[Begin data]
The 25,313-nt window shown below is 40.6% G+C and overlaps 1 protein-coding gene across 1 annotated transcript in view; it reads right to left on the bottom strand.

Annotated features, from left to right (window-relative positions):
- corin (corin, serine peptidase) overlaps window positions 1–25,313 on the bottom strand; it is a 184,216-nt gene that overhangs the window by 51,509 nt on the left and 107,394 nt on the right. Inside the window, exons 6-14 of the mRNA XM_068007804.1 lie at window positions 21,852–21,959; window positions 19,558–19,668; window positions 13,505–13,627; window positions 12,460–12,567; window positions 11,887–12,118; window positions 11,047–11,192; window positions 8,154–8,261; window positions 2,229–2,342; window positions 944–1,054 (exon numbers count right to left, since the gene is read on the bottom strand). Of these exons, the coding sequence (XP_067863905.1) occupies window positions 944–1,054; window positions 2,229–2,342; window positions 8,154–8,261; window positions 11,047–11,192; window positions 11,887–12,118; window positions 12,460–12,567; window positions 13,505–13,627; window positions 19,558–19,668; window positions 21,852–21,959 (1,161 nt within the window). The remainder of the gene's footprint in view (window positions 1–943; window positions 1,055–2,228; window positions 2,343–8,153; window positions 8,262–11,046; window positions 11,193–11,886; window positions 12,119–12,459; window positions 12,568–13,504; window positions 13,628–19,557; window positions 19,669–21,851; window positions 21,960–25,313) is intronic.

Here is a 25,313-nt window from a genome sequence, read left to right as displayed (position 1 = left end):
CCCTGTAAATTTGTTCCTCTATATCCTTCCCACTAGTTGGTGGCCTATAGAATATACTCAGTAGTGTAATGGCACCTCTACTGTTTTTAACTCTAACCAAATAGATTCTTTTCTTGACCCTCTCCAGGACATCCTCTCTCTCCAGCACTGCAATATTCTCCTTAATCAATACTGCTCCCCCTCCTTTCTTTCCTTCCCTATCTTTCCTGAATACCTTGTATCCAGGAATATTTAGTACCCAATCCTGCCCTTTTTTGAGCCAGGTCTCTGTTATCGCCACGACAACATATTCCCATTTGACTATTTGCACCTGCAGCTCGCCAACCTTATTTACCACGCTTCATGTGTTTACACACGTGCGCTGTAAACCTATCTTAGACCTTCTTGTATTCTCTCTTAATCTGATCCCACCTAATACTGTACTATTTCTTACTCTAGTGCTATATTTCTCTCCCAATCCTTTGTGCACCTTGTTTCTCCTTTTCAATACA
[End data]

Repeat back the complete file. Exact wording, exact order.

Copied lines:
The 25,313-nt window shown below is 40.6% G+C and overlaps 1 protein-coding gene across 1 annotated transcript in view; it reads right to left on the bottom strand.

Annotated features, from left to right (window-relative positions):
- corin (corin, serine peptidase) overlaps window positions 1–25,313 on the bottom strand; it is a 184,216-nt gene that overhangs the window by 51,509 nt on the left and 107,394 nt on the right. Inside the window, exons 6-14 of the mRNA XM_068007804.1 lie at window positions 21,852–21,959; window positions 19,558–19,668; window positions 13,505–13,627; window positions 12,460–12,567; window positions 11,887–12,118; window positions 11,047–11,192; window positions 8,154–8,261; window positions 2,229–2,342; window positions 944–1,054 (exon numbers count right to left, since the gene is read on the bottom strand). Of these exons, the coding sequence (XP_067863905.1) occupies window positions 944–1,054; window positions 2,229–2,342; window positions 8,154–8,261; window positions 11,047–11,192; window positions 11,887–12,118; window positions 12,460–12,567; window positions 13,505–13,627; window positions 19,558–19,668; window positions 21,852–21,959 (1,161 nt within the window). The remainder of the gene's footprint in view (window positions 1–943; window positions 1,055–2,228; window positions 2,343–8,153; window positions 8,262–11,046; window positions 11,193–11,886; window positions 12,119–12,459; window positions 12,568–13,504; window positions 13,628–19,557; window positions 19,669–21,851; window positions 21,960–25,313) is intronic.

Here is a 25,313-nt window from a genome sequence, read left to right as displayed (position 1 = left end):
CCCTGTAAATTTGTTCCTCTATATCCTTCCCACTAGTTGGTGGCCTATAGAATATACTCAGTAGTGTAATGGCACCTCTACTGTTTTTAACTCTAACCAAATAGATTCTTTTCTTGACCCTCTCCAGGACATCCTCTCTCTCCAGCACTGCAATATTCTCCTTAATCAATACTGCTCCCCCTCCTTTCTTTCCTTCCCTATCTTTCCTGAATACCTTGTATCCAGGAATATTTAGTACCCAATCCTGCCCTTTTTTGAGCCAGGTCTCTGTTATCGCCACGACAACATATTCCCATTTGACTATTTGCACCTGCAGCTCGCCAACCTTATTTACCACGCTTCATGTGTTTACACACGTGCGCTGTAAACCTATCTTAGACCTTCTTGTATTCTCTCTTAATCTGATCCCACCTAATACTGTACTATTTCTTACTCTAGTGCTATATTTCTCTCCCAATCCTTTGTGCACCTTGTTTCTCCTTTTCAATACA